Thursday, October 16, 2014
Archetypes in Myths: Native American and Mongolian: Landscapes
Crater Lake (Native American)
Read Myth at Legends Surrounding Crater Lake (new window)
This myth details how Crater Lake in North America was formed from a volcano. (It is a geo-myth, since it explains how a landscape was formed.) The protagonist, the Chief of the Below Word is the Earth deity, As the Lover, He is spurned by Loha, a mortal woman. Becoming the Destroyer, He lays waste to the land. Loha is the Maiden, who refused his advances. Meanwhile, the Chief of the Above World, the Sky deity, is also the Caretaker who stops the Chief of the Below World. The two medicine people of Loha’s village become the Martyrs, in hopes of stopping the destruction. Their sacrifice inspires the Chief of the Above Sky to defeat his opponent.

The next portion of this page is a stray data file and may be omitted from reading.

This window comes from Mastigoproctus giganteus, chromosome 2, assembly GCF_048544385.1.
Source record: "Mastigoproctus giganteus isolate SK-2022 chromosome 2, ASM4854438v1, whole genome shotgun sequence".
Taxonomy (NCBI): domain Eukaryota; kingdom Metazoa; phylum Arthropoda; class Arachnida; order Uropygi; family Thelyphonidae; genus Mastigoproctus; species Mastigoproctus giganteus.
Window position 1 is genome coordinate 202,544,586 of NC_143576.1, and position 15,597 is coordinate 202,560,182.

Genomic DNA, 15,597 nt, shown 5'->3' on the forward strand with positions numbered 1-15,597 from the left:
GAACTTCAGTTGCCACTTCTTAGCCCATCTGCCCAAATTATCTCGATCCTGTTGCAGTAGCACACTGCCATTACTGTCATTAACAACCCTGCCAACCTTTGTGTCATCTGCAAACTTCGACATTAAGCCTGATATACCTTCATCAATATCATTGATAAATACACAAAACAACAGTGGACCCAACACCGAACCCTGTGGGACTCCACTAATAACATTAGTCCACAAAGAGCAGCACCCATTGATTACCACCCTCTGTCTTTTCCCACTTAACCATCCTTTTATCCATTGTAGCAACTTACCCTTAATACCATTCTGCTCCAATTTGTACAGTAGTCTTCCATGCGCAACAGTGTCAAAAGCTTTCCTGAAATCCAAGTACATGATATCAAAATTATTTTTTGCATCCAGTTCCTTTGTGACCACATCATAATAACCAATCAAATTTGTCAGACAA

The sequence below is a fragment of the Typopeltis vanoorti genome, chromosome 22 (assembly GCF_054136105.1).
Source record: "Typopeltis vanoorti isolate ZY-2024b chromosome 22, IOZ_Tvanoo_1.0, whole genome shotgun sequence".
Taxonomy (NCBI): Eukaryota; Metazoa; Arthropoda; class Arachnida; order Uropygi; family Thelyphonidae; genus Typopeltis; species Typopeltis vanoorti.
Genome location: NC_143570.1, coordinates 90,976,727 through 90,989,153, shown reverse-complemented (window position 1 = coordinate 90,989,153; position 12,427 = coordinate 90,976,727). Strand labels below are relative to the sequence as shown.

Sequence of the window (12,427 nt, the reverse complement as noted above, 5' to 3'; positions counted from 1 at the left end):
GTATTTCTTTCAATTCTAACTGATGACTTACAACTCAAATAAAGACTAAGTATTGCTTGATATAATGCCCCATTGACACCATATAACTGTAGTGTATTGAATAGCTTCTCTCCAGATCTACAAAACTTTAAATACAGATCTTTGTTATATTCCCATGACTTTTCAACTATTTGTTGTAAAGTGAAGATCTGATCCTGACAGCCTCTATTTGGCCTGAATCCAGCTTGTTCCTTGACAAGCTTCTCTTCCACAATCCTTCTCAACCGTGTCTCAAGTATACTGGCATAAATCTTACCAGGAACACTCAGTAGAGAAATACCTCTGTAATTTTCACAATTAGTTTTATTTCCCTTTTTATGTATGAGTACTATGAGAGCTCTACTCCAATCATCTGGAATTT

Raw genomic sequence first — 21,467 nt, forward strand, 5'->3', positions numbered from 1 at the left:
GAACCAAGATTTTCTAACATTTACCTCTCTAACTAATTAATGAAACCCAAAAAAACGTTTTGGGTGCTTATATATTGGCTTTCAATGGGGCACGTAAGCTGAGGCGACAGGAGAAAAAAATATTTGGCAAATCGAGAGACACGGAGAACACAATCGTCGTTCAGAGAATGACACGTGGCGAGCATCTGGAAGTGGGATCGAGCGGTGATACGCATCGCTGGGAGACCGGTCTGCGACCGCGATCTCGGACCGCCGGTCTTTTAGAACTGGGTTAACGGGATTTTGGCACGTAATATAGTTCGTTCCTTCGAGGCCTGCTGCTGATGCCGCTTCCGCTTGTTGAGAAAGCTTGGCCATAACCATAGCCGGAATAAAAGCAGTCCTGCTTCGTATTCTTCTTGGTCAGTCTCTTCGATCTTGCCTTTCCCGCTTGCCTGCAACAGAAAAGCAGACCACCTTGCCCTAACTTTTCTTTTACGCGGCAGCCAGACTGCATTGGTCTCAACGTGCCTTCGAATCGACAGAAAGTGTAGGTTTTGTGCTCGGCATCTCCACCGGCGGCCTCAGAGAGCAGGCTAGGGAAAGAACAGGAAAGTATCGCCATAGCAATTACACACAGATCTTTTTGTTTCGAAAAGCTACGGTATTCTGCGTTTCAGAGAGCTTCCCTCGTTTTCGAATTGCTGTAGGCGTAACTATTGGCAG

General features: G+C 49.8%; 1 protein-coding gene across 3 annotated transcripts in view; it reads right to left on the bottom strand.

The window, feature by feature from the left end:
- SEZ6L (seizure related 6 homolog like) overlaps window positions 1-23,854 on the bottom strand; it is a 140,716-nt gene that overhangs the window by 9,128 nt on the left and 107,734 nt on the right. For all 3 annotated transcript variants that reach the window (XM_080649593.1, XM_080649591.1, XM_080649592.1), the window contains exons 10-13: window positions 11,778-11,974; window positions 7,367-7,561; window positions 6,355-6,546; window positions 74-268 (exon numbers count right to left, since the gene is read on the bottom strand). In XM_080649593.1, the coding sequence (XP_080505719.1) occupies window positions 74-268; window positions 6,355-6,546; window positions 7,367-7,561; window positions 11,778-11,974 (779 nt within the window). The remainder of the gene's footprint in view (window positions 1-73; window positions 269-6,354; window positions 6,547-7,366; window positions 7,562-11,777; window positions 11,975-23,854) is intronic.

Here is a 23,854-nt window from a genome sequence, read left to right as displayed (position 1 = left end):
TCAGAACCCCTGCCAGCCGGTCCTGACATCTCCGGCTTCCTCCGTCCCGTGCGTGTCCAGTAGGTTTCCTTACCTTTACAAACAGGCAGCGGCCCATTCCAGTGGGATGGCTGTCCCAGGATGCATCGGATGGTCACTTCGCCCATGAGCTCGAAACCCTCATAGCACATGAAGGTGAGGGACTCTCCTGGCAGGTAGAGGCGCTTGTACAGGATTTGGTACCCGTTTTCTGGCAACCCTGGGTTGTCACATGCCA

Fire and Flood (Mongolian)
Read "Hunter Boy" at Mongol Mythology (new window)
This geo-myth describes the creation of a certain stone landscape in Mongolia. Halibilu, the Hero, saves his people from a great flood. But in doing so, he becomes stone. Besides being the Hero, Halibilu is also the Caretaker, who provides for his people and saves the Dragon King’s daughter. In trying to save his people, Halibilu became the Martyr, sacrificing himself. (Meanwhile, the Daughter of the Dragon King, is the Damsel in Distress, while the Dragon King is both the Dragon and Ruler.)